A Nepal government source reposed faith on the potential of the SAARC in addressing regional issues
Nepal is a neutral country and can play a mediating role between India and Pakistan if necessary, a powerful government source said here on Saturday, delinking concerns about terrorism from the question of revival of the South Asian Association for Regional Cooperation (SAARC).
“Dialogue is a must in resolving differences and if necessary Nepal can mediate as we are independent, peace loving, friendly and neutral in the region. We love truth and facts and can be instrumental in finding a better solution,” said the highly placed source who also urged India and Pakistan to invest in direct channels of communication.
In this context, he reposed faith on the potential of the SAARC in addressing regional issues arguing that it would be better for the region to revive the SAARC, and in every meeting with India, Nepal has raised this issue. “There is no relation between SAARC and terrorism. Terrorism is a universal threat but we maintain there is no relationship between terrorism and the (future of) SAARC,” he said. The regional group has been stuck without the summit level meeting as India continues to blame Pakistan for promoting cross-border terrorism.
The Nepal government source also pointed out the need for dialogue between India and Nepal to deal with the border dispute in the Kalapani region in Uttarakhand. “We believe that together we can resolve any problem on the basis of facts, evidences, truth and address the issues that truth indicates,” said the official declaring that Nepal had “the courage to accept the truth.”
The official’s comments further added to the sentiments expressed by Foreign Minister Pradeep Kumar Gyawali who hinted to a group of visiting Indian journalists here on Friday that the example of India-Bangladesh border resolution could be attempted to firm up India-Nepal border as well. Nepal has invited all the SAARC heads of government for the April 2-4 Sagarmatha Sambaad along with 150 global guests to discuss climate change and the future of the region. Mr. Gyawali had welcomed the possibility of holding an “informal SAARC summit” on the sideline of the Sagarmatha Sambaad.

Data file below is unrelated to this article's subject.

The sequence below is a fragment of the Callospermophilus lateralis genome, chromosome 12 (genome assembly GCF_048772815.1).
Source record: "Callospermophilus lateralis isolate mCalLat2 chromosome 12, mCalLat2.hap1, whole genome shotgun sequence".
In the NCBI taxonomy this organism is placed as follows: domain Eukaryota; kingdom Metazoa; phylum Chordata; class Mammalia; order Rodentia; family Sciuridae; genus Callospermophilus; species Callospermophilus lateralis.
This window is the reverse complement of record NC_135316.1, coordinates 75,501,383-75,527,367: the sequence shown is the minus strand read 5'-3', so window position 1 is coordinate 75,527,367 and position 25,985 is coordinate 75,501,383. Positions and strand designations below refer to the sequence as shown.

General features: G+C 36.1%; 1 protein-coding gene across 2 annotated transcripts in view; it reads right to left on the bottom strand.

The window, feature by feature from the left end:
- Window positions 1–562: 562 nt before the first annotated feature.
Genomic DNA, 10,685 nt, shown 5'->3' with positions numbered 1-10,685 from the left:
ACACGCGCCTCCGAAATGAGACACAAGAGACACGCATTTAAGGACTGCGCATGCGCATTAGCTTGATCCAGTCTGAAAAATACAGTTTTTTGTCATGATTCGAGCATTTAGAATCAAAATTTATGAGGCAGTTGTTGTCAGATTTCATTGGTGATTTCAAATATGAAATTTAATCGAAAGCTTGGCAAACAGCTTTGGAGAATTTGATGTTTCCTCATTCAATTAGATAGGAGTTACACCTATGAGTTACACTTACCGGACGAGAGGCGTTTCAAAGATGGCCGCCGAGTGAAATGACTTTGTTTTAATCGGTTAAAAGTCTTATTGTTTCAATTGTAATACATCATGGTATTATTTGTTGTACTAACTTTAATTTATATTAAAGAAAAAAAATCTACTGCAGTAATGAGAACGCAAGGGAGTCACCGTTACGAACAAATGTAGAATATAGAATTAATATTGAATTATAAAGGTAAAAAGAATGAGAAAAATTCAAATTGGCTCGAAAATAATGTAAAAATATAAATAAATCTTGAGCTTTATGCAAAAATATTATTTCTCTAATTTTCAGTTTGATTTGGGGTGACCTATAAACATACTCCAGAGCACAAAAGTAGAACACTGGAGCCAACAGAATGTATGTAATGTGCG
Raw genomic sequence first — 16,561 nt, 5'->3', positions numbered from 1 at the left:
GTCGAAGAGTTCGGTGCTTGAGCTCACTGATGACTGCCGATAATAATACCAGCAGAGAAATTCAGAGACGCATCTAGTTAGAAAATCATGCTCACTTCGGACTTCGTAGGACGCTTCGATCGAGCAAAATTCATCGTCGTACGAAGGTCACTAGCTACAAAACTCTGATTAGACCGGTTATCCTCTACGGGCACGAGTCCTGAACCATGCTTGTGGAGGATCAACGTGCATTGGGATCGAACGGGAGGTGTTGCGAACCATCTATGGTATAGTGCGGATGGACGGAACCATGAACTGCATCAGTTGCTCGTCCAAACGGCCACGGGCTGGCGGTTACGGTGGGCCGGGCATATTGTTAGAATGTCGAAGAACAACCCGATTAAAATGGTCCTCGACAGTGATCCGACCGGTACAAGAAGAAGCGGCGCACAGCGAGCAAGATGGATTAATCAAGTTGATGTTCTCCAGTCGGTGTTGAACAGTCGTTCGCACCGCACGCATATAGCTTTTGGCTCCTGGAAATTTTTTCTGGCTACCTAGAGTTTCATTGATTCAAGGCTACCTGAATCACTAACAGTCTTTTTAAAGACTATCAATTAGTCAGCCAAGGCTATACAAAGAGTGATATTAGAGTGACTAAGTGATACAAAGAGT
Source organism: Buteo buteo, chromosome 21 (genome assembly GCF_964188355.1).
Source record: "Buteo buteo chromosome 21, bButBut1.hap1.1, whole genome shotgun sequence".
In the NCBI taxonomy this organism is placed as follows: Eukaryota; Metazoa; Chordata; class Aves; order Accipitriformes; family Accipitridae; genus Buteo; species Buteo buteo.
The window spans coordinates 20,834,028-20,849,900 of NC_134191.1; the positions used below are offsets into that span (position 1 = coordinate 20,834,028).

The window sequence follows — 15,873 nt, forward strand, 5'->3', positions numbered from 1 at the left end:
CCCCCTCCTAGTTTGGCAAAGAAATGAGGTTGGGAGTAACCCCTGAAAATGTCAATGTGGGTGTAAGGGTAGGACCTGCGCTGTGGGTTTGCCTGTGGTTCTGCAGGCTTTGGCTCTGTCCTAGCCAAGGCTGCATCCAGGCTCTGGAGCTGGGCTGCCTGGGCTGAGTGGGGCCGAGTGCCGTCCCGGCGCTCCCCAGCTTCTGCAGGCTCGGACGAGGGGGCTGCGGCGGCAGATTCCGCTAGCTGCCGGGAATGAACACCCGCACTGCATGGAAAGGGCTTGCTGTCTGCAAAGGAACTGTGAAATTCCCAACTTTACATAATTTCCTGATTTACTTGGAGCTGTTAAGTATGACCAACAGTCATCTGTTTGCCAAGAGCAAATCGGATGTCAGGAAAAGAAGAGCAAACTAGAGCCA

The high official also expressed concern about the future of the Nepali-speaking citizens of Assam who were left out of the National Register of Citizens (NRC) in the State. He argued that the Nepali speaking people of Assam had been living in the region for more than a century and Kathmandu considered them to be Indian nationals.
“The Nepalis who are in India (Assam) are not just Nepalis but are also of local origin. They are Nepali-speaking Indians. Not all Nepali speaking people are Nepali (citizens). There should not be any confusion on that. There were comments from Indian Defence Minister Rajnath Singh and Home Minister Amit Shah which showed that there will be no negative impact on them,” said the high official.
Editorial | Inclusion over exclusion: on Assam NRC
He also reminded that Nepal lost tracts of land to the colonial Indian State because of the 1815 Treaty of Sugauli. Nepal lost land both on the eastern and the western fronts, he argued, because of the agreement which defined the boundaries of the royal Nepali kingdom, the predecessor of the currently democratic country.
“However, Assam was never a part of Nepal. It was the house of the Nepalis and they became Indians. I think we can resolve this issue by dialogue if any problem arises,” he said arguing for fair treatment of the Nepalis of Assam who were excluded from the NRC exercise.
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